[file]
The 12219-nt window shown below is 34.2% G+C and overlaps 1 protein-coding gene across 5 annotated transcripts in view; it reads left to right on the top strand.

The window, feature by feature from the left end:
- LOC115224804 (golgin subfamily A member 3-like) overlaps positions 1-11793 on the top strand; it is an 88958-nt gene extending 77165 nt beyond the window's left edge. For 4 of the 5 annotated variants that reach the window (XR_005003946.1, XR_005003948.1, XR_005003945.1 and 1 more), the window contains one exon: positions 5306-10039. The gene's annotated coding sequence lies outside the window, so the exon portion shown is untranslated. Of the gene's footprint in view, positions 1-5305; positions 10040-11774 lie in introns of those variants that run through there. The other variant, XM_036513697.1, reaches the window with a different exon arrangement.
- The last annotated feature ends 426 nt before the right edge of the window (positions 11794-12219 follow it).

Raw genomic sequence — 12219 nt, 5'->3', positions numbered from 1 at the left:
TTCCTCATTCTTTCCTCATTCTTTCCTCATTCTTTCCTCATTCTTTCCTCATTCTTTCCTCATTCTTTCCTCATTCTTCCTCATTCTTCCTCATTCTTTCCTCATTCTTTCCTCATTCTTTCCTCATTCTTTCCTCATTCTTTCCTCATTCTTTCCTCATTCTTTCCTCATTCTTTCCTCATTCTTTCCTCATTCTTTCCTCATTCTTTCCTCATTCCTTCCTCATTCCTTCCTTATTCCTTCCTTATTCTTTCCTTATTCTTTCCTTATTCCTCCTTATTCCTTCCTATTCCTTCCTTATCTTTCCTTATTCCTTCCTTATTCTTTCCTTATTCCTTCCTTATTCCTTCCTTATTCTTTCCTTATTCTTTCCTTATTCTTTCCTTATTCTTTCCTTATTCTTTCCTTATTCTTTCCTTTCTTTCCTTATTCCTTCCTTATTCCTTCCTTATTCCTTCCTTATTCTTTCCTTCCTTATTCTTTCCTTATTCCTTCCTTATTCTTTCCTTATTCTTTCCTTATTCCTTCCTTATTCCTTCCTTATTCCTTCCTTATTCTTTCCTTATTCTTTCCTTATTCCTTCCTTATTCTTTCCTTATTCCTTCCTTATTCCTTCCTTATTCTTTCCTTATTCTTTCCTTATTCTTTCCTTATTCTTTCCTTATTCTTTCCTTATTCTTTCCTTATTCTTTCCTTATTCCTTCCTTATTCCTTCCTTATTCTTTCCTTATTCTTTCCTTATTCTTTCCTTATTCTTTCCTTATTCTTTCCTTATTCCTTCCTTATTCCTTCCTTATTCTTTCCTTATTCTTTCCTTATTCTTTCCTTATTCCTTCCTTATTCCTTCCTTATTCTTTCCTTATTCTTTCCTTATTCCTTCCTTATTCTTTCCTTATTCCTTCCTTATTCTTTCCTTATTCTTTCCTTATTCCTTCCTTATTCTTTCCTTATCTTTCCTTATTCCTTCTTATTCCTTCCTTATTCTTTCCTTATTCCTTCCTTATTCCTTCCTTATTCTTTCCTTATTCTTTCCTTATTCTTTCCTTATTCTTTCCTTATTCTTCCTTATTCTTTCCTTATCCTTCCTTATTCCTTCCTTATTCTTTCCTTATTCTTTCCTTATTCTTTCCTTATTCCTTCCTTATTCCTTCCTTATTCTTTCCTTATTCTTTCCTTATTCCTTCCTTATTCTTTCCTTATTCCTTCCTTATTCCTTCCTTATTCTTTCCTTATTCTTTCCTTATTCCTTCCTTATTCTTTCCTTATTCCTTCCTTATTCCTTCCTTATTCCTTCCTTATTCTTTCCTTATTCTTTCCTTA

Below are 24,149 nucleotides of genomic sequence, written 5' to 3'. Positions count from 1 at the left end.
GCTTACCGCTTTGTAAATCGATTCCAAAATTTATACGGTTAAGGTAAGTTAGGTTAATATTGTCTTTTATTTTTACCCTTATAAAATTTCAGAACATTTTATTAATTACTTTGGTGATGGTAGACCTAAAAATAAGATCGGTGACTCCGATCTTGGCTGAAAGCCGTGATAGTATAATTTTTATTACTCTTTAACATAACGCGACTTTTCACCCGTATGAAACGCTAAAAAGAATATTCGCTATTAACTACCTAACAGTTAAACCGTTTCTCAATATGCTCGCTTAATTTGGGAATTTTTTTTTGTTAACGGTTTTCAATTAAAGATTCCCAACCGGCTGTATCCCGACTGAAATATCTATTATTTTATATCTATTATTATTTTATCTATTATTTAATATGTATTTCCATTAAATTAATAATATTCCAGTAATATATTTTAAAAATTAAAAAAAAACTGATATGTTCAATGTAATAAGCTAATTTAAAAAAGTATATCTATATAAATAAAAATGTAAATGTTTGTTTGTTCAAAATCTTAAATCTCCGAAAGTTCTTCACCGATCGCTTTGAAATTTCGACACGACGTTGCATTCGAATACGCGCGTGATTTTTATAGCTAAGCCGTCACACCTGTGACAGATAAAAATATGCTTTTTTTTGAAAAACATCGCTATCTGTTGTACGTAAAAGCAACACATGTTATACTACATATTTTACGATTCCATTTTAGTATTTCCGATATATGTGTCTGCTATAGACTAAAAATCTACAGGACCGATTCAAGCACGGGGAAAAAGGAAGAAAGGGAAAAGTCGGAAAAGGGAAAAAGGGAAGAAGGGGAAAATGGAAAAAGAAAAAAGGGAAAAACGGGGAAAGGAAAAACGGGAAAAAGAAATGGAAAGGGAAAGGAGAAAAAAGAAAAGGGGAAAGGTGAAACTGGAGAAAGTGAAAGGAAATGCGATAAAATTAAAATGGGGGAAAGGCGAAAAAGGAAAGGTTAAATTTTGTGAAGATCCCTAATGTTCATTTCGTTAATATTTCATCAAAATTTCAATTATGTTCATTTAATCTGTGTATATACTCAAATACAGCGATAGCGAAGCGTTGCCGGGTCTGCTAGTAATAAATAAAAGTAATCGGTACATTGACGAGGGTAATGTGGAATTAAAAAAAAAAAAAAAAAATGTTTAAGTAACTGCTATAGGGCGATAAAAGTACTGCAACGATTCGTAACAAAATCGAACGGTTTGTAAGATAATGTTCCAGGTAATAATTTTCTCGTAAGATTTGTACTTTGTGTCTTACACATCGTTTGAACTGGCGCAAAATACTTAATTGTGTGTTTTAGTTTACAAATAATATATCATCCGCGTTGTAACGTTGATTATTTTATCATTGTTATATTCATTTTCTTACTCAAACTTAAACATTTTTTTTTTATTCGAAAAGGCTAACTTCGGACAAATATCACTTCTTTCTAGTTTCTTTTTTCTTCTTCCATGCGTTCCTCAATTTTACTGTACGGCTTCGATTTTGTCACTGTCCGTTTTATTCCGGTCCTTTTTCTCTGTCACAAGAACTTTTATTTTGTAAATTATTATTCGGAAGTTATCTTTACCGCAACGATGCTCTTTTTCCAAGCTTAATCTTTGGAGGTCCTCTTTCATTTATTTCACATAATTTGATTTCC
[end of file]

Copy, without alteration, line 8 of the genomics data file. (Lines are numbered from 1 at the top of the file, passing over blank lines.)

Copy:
GCTTACCGCTTTGTAAATCGATTCCAAAATTTATACGGTTAAGGTAAGTTAGGTTAATATTGTCTTTTATTTTTACCCTTATAAAATTTCAGAACATTTTATTAATTACTTTGGTGATGGTAGACCTAAAAATAAGATCGGTGACTCCGATCTTGGCTGAAAGCCGTGATAGTATAATTTTTATTACTCTTTAACATAACGCGACTTTTCACCCGTATGAAACGCTAAAAAGAATATTCGCTATTAACTACCTAACAGTTAAACCGTTTCTCAATATGCTCGCTTAATTTGGGAATTTTTTTTTGTTAACGGTTTTCAATTAAAGATTCCCAACCGGCTGTATCCCGACTGAAATATCTATTATTTTATATCTATTATTATTTTATCTATTATTTAATATGTATTTCCATTAAATTAATAATATTCCAGTAATATATTTTAAAAATTAAAAAAAAACTGATATGTTCAATGTAATAAGCTAATTTAAAAAAGTATATCTATATAAATAAAAATGTAAATGTTTGTTTGTTCAAAATCTTAAATCTCCGAAAGTTCTTCACCGATCGCTTTGAAATTTCGACACGACGTTGCATTCGAATACGCGCGTGATTTTTATAGCTAAGCCGTCACACCTGTGACAGATAAAAATATGCTTTTTTTTGAAAAACATCGCTATCTGTTGTACGTAAAAGCAACACATGTTATACTACATATTTTACGATTCCATTTTAGTATTTCCGATATATGTGTCTGCTATAGACTAAAAATCTACAGGACCGATTCAAGCACGGGGAAAAAGGAAGAAAGGGAAAAGTCGGAAAAGGGAAAAAGGGAAGAAGGGGAAAATGGAAAAAGAAAAAAGGGAAAAACGGGGAAAGGAAAAACGGGAAAAAGAAATGGAAAGGGAAAGGAGAAAAAAGAAAAGGGGAAAGGTGAAACTGGAGAAAGTGAAAGGAAATGCGATAAAATTAAAATGGGGGAAAGGCGAAAAAGGAAAGGTTAAATTTTGTGAAGATCCCTAATGTTCATTTCGTTAATATTTCATCAAAATTTCAATTATGTTCATTTAATCTGTGTATATACTCAAATACAGCGATAGCGAAGCGTTGCCGGGTCTGCTAGTAATAAATAAAAGTAATCGGTACATTGACGAGGGTAATGTGGAATTAAAAAAAAAAAAAAAAAATGTTTAAGTAACTGCTATAGGGCGATAAAAGTACTGCAACGATTCGTAACAAAATCGAACGGTTTGTAAGATAATGTTCCAGGTAATAATTTTCTCGTAAGATTTGTACTTTGTGTCTTACACATCGTTTGAACTGGCGCAAAATACTTAATTGTGTGTTTTAGTTTACAAATAATATATCATCCGCGTTGTAACGTTGATTATTTTATCATTGTTATATTCATTTTCTTACTCAAACTTAAACATTTTTTTTTTATTCGAAAAGGCTAACTTCGGACAAATATCACTTCTTTCTAGTTTCTTTTTTCTTCTTCCATGCGTTCCTCAATTTTACTGTACGGCTTCGATTTTGTCACTGTCCGTTTTATTCCGGTCCTTTTTCTCTGTCACAAGAACTTTTATTTTGTAAATTATTATTCGGAAGTTATCTTTACCGCAACGATGCTCTTTTTCCAAGCTTAATCTTTGGAGGTCCTCTTTCATTTATTTCACATAATTTGATTTCC